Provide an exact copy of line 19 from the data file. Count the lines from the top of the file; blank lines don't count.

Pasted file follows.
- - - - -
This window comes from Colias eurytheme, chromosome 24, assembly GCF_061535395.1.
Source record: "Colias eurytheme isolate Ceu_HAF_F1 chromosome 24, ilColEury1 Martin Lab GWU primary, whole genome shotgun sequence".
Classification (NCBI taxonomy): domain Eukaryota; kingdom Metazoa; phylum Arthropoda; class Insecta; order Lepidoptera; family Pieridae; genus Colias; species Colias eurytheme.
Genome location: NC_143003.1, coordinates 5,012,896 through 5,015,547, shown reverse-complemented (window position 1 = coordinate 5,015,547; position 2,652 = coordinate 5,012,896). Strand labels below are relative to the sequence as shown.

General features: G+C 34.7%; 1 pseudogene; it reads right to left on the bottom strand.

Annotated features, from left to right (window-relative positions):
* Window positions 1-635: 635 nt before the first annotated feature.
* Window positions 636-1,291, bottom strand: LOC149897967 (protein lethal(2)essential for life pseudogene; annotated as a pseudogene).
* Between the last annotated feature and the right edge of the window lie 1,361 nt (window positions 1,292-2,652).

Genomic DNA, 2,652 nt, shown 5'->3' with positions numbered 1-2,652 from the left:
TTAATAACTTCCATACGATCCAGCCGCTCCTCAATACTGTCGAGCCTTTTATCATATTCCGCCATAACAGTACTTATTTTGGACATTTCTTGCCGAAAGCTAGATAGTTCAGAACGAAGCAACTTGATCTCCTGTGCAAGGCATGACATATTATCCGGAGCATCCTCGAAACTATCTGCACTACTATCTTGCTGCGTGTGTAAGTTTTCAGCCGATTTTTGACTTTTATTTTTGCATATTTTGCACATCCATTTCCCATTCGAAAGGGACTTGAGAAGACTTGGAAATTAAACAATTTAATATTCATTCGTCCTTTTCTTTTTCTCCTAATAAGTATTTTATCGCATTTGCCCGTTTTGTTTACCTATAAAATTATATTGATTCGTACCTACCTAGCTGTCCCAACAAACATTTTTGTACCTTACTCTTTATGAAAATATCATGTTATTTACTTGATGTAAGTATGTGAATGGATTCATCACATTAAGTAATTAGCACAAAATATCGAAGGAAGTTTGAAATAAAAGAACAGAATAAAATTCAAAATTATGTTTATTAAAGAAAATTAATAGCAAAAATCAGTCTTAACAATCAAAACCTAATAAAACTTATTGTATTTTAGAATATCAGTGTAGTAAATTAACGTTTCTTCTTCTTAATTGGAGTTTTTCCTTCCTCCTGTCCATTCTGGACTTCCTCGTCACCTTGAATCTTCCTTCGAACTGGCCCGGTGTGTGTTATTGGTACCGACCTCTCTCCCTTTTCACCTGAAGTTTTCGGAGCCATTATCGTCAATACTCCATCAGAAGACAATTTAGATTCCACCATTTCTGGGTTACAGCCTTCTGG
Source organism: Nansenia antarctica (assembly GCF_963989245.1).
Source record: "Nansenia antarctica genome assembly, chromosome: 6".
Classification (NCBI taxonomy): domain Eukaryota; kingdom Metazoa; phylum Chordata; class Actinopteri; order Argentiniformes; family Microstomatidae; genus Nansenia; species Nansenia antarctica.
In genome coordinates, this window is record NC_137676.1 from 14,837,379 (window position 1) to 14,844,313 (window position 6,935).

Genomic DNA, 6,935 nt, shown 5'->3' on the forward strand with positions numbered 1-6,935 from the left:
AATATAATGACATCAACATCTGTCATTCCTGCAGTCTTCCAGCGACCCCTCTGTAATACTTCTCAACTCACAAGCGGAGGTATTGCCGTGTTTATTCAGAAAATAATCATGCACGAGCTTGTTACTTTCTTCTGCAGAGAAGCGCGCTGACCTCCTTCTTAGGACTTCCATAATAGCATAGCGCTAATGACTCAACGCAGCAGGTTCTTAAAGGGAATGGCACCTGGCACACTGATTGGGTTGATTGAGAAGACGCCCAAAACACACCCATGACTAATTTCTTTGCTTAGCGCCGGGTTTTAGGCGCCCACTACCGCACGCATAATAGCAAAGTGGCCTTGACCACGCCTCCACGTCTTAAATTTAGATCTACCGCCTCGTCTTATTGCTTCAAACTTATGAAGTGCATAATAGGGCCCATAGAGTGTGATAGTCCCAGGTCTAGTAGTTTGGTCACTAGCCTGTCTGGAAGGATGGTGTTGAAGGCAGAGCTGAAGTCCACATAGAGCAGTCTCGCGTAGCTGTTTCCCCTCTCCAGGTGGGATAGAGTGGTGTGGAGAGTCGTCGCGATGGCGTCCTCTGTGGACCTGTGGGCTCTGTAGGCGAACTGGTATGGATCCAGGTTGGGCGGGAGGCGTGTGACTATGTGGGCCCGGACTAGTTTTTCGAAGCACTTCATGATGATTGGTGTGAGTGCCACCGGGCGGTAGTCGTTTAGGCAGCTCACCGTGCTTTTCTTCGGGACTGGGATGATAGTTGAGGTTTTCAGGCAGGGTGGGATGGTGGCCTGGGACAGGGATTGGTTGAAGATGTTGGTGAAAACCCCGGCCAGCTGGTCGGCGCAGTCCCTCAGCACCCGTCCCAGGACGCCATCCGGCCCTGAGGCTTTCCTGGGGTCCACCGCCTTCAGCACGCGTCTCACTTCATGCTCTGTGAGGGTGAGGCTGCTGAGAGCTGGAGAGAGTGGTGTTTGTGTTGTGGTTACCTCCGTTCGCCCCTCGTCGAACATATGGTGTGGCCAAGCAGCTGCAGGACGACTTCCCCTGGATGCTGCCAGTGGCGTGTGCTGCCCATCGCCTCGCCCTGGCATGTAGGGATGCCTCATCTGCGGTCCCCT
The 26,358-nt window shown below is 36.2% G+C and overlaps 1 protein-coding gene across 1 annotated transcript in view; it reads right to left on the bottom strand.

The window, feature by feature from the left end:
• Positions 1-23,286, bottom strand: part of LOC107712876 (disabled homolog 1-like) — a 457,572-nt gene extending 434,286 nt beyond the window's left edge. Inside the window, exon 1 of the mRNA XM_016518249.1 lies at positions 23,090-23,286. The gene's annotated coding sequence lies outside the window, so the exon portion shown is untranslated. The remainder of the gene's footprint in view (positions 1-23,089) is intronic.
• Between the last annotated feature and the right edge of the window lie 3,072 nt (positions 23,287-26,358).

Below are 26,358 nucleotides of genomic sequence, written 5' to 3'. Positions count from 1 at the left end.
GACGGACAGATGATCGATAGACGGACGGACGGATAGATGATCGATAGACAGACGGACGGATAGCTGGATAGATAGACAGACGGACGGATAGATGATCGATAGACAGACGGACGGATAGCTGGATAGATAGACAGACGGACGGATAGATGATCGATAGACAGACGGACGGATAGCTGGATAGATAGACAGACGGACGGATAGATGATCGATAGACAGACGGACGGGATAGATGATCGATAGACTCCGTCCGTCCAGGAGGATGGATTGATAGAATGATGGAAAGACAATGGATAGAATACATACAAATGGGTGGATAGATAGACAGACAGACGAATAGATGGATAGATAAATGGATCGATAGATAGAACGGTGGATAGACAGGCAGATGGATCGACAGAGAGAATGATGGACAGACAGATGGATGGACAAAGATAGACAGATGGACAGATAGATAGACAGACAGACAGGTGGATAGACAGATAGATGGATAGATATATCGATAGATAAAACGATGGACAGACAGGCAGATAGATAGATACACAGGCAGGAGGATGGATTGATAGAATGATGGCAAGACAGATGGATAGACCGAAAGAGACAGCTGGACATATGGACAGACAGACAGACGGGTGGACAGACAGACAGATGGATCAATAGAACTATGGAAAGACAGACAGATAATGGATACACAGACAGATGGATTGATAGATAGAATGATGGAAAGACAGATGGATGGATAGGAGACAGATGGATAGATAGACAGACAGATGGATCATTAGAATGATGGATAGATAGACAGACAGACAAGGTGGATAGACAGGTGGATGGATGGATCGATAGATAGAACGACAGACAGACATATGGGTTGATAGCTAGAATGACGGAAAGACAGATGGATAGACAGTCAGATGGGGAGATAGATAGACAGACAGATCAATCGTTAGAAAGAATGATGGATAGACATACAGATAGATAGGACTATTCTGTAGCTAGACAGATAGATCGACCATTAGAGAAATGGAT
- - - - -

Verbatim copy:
The window, feature by feature from the left end: